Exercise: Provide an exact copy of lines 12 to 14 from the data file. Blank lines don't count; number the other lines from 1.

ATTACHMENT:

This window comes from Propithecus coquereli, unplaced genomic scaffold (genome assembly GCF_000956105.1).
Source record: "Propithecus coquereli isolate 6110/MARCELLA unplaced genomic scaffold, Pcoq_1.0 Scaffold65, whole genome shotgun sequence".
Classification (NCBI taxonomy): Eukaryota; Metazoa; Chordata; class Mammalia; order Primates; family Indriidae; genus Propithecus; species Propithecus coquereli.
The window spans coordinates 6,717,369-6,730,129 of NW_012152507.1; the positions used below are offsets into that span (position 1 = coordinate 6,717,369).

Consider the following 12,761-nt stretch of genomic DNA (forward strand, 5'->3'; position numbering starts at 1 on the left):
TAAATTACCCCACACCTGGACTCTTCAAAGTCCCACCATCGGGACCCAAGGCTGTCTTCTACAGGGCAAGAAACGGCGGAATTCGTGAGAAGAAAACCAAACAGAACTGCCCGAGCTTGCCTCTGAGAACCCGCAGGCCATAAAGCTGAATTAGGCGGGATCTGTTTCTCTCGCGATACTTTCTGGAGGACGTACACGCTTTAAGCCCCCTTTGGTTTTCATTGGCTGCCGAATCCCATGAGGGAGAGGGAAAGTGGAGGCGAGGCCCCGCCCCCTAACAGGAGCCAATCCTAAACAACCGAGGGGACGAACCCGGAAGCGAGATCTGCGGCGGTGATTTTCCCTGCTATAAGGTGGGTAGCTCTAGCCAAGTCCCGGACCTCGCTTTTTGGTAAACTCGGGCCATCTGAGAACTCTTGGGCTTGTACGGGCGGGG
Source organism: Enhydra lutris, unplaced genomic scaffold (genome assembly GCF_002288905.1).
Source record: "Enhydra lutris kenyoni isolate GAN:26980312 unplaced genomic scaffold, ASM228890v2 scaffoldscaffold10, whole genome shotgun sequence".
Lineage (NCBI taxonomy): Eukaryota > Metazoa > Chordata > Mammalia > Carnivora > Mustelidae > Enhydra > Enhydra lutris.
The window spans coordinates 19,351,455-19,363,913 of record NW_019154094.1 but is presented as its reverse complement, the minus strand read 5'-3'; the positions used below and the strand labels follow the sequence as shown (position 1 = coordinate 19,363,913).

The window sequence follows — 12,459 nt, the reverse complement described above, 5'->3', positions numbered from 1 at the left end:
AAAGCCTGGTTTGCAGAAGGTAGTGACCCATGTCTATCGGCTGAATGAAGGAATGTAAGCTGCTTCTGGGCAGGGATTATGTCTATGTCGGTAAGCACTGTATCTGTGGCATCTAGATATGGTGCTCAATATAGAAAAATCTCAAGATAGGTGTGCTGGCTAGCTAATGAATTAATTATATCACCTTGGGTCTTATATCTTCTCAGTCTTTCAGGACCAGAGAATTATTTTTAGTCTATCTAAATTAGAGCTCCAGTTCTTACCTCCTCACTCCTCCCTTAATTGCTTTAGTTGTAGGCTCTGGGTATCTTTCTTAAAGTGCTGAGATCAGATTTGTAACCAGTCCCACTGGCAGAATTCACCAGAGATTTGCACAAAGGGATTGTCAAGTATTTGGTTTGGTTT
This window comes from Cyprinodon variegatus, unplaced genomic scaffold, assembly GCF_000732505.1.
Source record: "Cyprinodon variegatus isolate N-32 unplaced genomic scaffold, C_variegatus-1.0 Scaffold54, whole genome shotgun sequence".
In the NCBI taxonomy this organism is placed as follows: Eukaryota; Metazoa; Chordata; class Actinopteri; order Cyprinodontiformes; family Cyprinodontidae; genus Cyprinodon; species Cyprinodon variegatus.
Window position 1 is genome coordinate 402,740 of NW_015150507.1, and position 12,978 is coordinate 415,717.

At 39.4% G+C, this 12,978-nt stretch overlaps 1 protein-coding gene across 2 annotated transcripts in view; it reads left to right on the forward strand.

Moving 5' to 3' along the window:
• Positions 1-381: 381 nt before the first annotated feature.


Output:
AAAGCCTGGTTTGCAGAAGGTAGTGACCCATGTCTATCGGCTGAATGAAGGAATGTAAGCTGCTTCTGGGCAGGGATTATGTCTATGTCGGTAAGCACTGTATCTGTGGCATCTAGATATGGTGCTCAATATAGAAAAATCTCAAGATAGGTGTGCTGGCTAGCTAATGAATTAATTATATCACCTTGGGTCTTATATCTTCTCAGTCTTTCAGGACCAGAGAATTATTTTTAGTCTATCTAAATTAGAGCTCCAGTTCTTACCTCCTCACTCCTCCCTTAATTGCTTTAGTTGTAGGCTCTGGGTATCTTTCTTAAAGTGCTGAGATCAGATTTGTAACCAGTCCCACTGGCAGAATTCACCAGAGATTTGCACAAAGGGATTGTCAAGTATTTGGTTTGGTTT
This window comes from Cyprinodon variegatus, unplaced genomic scaffold, assembly GCF_000732505.1.
Source record: "Cyprinodon variegatus isolate N-32 unplaced genomic scaffold, C_variegatus-1.0 Scaffold54, whole genome shotgun sequence".